Fire about 4 o'clock Friday after
noon gutted the Henderson Stout
house in the north end of town near
the depot, and consumed practically
all the personal belongings con
tained therein. Mrs. Stout was vis
iting at a neighbor's house and Mr.
Stout was out of town when the fire
broke out. It was discovered bv
Milton Spurlock, in passing, and he
turned m the alarm.
Quick response by the fire truck
and the volunteer fire crew found
the house completely filled with
flames, and water from two lines of
hose was played on them for some
time before they were finally sub
dued, leaving the house a black
ened wreck. Some Insurance was
carried, an adjustment on which
was expected the first of the week.
The family received temporary re
lief from neighbors and friends.
While many folks about Hentmer
have their yards in ship shape, with
lawns well trimmed and shrubbery
and flowers nbw producing profuse
ly, prorjaoiy no one has gone to
greater effort than has Dr. A. B.
Gray, who among other improve
ments to his premises, has install
ed an iron fountain that shoots
forth a refreshing spray of water
in his yard facing Baltimore street
at the corner of Main. Dr. Grav is
also making a Japanese garden
near the fountain, and what, with
a lattice fence along the side, a cin
der path bordered with varicolored
rocks and many varieties of tastily
planted shrubs and flowers, this
corner promises soon to be one of
the outstanding beauty spots of
The ten Morrow county boys ac
cepted for enlistment in the citi
zen's conservation forest work re
ceived notice Tuesday afternoon to
report at Enterprise, Wallowa coun
ty, and departed yesterday for that
place. They are George L. Scarlet,
Irrigon; Raymond L. Fletcher and
Marquis S. Greenwalt, lone; Basil
Brookhouser, John McNamee, Joe
Swendig, Ralph Breedon, William
Cunningham, Jr., Ray Massey and
Ralph Forgey, Heppner.
Notice is hereby given that out
standing registered warrants of
School District No. 1, Morrow
County, Oregon, numbered 2044 to
2061, inclusive, will be paid upon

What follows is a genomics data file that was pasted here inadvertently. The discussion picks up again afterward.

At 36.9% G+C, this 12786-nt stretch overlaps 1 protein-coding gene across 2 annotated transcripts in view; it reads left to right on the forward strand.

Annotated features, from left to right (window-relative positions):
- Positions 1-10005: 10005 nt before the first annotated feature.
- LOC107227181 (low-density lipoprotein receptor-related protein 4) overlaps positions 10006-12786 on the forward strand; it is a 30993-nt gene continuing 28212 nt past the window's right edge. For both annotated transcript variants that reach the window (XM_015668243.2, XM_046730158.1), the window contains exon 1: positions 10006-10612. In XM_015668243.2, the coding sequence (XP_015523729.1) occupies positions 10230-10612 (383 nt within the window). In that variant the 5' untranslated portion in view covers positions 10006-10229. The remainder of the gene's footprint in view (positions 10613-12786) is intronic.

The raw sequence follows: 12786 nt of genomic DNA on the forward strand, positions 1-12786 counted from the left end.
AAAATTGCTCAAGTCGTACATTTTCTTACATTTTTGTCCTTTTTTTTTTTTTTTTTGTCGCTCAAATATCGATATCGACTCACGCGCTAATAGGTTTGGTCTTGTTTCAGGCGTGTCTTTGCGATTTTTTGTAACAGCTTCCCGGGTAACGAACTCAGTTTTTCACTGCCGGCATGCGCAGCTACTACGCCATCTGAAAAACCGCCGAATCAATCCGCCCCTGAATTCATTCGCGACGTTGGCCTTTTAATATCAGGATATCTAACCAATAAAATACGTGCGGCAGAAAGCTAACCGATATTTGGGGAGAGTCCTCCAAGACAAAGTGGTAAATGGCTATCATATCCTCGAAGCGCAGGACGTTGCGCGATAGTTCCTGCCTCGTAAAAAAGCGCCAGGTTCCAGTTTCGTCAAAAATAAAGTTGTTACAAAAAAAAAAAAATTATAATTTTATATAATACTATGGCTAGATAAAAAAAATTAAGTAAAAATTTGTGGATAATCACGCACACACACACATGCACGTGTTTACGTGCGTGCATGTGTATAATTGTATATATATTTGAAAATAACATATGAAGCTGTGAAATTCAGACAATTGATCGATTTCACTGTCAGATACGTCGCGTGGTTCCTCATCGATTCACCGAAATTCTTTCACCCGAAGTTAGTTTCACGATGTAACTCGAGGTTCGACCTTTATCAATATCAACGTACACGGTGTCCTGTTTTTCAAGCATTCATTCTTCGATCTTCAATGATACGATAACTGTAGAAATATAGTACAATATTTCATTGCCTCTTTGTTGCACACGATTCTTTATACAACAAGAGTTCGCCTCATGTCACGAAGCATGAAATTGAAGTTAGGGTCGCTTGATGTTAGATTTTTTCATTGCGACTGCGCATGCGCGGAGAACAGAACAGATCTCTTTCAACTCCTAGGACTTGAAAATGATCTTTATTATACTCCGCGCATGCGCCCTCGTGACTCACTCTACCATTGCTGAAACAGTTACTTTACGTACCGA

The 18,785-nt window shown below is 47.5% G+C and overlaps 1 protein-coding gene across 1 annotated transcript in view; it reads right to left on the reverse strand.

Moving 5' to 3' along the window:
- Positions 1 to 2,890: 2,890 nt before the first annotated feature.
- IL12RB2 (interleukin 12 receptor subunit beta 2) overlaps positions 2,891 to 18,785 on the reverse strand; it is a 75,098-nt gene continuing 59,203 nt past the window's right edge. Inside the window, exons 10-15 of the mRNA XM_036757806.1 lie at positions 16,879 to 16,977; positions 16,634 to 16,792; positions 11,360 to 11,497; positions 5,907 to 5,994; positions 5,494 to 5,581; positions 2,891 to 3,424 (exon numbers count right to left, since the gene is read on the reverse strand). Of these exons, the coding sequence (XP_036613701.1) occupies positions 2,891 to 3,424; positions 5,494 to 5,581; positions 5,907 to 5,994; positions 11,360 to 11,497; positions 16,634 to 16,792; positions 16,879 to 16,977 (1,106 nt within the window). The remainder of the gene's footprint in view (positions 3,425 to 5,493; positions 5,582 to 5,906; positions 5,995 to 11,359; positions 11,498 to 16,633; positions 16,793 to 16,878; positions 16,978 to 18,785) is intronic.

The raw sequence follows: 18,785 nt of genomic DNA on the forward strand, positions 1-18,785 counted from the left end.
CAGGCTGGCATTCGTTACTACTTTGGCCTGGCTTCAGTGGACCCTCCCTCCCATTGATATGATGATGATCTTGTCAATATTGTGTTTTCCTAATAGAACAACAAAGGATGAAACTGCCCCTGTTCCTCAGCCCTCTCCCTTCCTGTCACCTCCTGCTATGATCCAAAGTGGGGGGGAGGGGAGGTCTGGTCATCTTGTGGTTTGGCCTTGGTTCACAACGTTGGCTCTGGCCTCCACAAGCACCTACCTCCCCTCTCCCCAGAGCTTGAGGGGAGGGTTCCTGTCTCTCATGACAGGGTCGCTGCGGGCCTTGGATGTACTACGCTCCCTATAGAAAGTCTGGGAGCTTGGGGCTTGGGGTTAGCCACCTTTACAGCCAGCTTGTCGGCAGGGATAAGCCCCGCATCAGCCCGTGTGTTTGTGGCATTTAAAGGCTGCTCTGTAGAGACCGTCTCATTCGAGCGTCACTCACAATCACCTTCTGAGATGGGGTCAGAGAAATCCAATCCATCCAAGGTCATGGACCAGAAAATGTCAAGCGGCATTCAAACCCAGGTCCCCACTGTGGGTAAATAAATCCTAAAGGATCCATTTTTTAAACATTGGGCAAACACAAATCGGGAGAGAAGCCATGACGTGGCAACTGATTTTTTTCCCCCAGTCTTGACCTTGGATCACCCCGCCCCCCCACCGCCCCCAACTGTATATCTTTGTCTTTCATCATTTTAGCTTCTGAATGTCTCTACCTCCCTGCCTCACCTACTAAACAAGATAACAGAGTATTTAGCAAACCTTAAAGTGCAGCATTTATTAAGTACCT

presentation at the office of the
Cork of said District on or before
June 15, 1933. Interest ceases on
these warrants after that date.
District Clerk.
From Happenings Here and Yon
s Concerning
Help for Wheatmen j
I and Overlordship
and other things of more or less f
5 mumeni as seen ny :
News carried in daily dispatches
from Washington this week should
bring cheer to debtor Morrow coun
ty. First in importance is the Re
construction Finance corporation's
loan of $50,000,000 to China, $10,
000,000 of which will be used to pur
chase American wheat and flour,
sufficient, it is said, to take up half
of the Northwest's 30,000,000 bushel
surplus. The Northwest is the Or
ient's most accessible market.
Higher freight rates eastward,
said to have been the cause of the
recent 10 to 12 cent differential be
tween Chicago and Portland Dricea.
reduced the outlet for Northwest
wheat The differential is exDect-
ed to be narrowed by the China
loan. Activity thus stimiilnterl in
uie local market should give local
growers a better price.
Mayhap of less immediate henn
fit, but significant to borrowers none
the less, is news of the president's
signing or the resolution to abro
gate the gold clause from public
and private contracts, permitting
mortgages calling for payment in
gold to be settled in legal tender
Instead of having to repay cheap
dollars with dear ones, this action
is expected to result in enabling
debtors to - liquidate obligations
with money in value more nearly
eyuai to mat Dorrowed.
Thus may the debt load be at
least partially lifted from the shoul
ders of many overburdened Morrow
county people, who, with rehabili
tated buying power, will again af
ford a paying market for the pro
ducts of mill and factory
Sales tax and repeal of the 18th
amendment are two Issues to be de
cided at the special election in Or
egon on the 21st of next month
Registration books close June 21st,
and those not registered will not be
permitted to vote.
These are issues affecting every
one, ana in which everyone quali
fied to do so should have his say.
The matter of registration should
be attended to at once.
Each will vote his personal con
victions in the matter of prohibi
tion, and there are few but have
their minds made up.
The sales tax Is different. Though
not exactly a new thing, the pro
posed Oregon law is new, and just
exactly how it will work, if enact
ed, appears to be not definitely un
derstood by either advocates or op
ponents. It Is claimed by advocates to be a
substitute for property tax, and
that it will not increase the tax hill.
but make it easier to pay. Oppon
ents say that it does not tax ability
lu pay; discriminates against the
It does put extraordinary powers
In the hands of the state tax com
mission, conceived originally as an
advisory body. If passed, its suc
cess will depend largely on how the
act is administered by this body.
But maybe Oregon people can put
up with an additional petty over
lordship for two years, if the doing
will establish the state's credit
In the meantime something more
than 300 laws passed by the last leg
islature win go into effect tomor
row. Many affect only special in
terests; a few affect the general
public. They are mainly of import